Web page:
The final part of Terminus, which has a cover that has some of the worst Liefeld-esque legs on any characters that I’ve ever seen, is basically a showdown between zavior and the Titans with the fate of the planet in the balance (as it always is in these things).  They defeat Zavior by ripping him apart from inside and then using the Technis beings to blow him up, and in the end Prestor Jon winds up with an actual body but while Vic has regained consciousness, he discovers that he cannot stay alive and in what is supposed to be a lovely moment, he bids farewell to Sarah Charles forever and goes off with Technis.

The problem is that by the time you get to the end of the last part of Terminus, it’s hard to figure out what was going on.  I know that Arsenal had infiltrated Zavior and figured out how to beat him and that involved Cyborg tearing up a bunch of stuff, but the artwork is so bad that I couldn’t tell what was up and what was down.  It’s all just boxes and circuit boards and … well, something that’s supposed to look like the inside of a computer.  I mean, even in ST:TMP, V’ger created a walkway to its center so that it could absorb Decker and Ilia-bot.

Even when I first read Terminus all those years ago, I got a little tired of the inconsistent artwork across these six months of the book and thought that Cyborg going away for good was the wrong decision (Wolfman’s said as much from interviews about this era, but it seems like he’s more or less disowned this period).  Terminus is the beginning of the lowest point in the New Teen Titans/New Titans, one that would have a couple of highlights but would not really start to pick up for at least another year or two and sometimes I think that my commitment to the characters and wanting to see their stories play out is what kept me buying it from month to month.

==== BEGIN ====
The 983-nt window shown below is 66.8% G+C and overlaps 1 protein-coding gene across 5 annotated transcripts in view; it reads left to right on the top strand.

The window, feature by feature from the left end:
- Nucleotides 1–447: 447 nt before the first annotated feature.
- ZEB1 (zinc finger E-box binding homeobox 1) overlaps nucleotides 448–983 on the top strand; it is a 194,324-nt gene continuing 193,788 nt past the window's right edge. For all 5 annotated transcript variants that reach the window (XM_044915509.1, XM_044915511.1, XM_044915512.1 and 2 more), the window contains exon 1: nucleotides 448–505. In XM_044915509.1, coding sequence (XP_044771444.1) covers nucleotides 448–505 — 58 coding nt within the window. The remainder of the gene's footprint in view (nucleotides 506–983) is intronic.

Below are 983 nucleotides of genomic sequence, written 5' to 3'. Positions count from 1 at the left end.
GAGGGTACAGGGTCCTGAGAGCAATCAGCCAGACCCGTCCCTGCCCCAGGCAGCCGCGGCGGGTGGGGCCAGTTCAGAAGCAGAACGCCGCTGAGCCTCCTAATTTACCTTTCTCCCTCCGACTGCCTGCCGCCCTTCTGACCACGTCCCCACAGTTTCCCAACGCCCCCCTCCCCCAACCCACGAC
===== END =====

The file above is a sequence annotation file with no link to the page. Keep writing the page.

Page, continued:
Because I would not have kept buying it if I didn’t already care about the characters.  After all, how can you want to keep buying a book that has an ending like Terminus does?  After Cyborg and company defeat Zavior and save the earth from being completely assimilated (seriously, Marv, how much Star Trek were you watching?), everyone figures out that neither Technis nor Cyborg can survive independently.  In other words, in order for Victor Stone to go on, he has to allow himself to be absorbed into Technis.  So he is given a split second to say goodbye to his friends and then is literally swallowed up by the planet.  The Titans are then transported back to New York where there is a one-panel joke of Pantha almost getting hit by a bus and then a shot of Planet Cyborg Technis–no, seriously, it’s Technis with Cyborg’s giant face on its side–taking off for parts unknown while the group says something about him being a good man.

This is how we say goodbye to Cyborg. I ... I just really can't say anything except that THIS is how we say goodbye to Cyborg.

I’m sorry that I sound overly snarky here because I usually don’t get this way about Titans comics, but after re-reading all that I did for the last part of “My Life as a Teen Titan” and seeing how the character had evolved from an angry young man (and an angry young black man stereotype at that) to a character who had as much heart as he did muscle and brains, a page at the end of an incredibly subpar story does not do him justice.  And at the time, I believe that this was the last I would see of him; thankfully, it isn’t.

Next Up:  With a new creative team, the Team Titans try to figure out where, or when they came from and fans finally get the answer to the question of who their mysterious leader really is.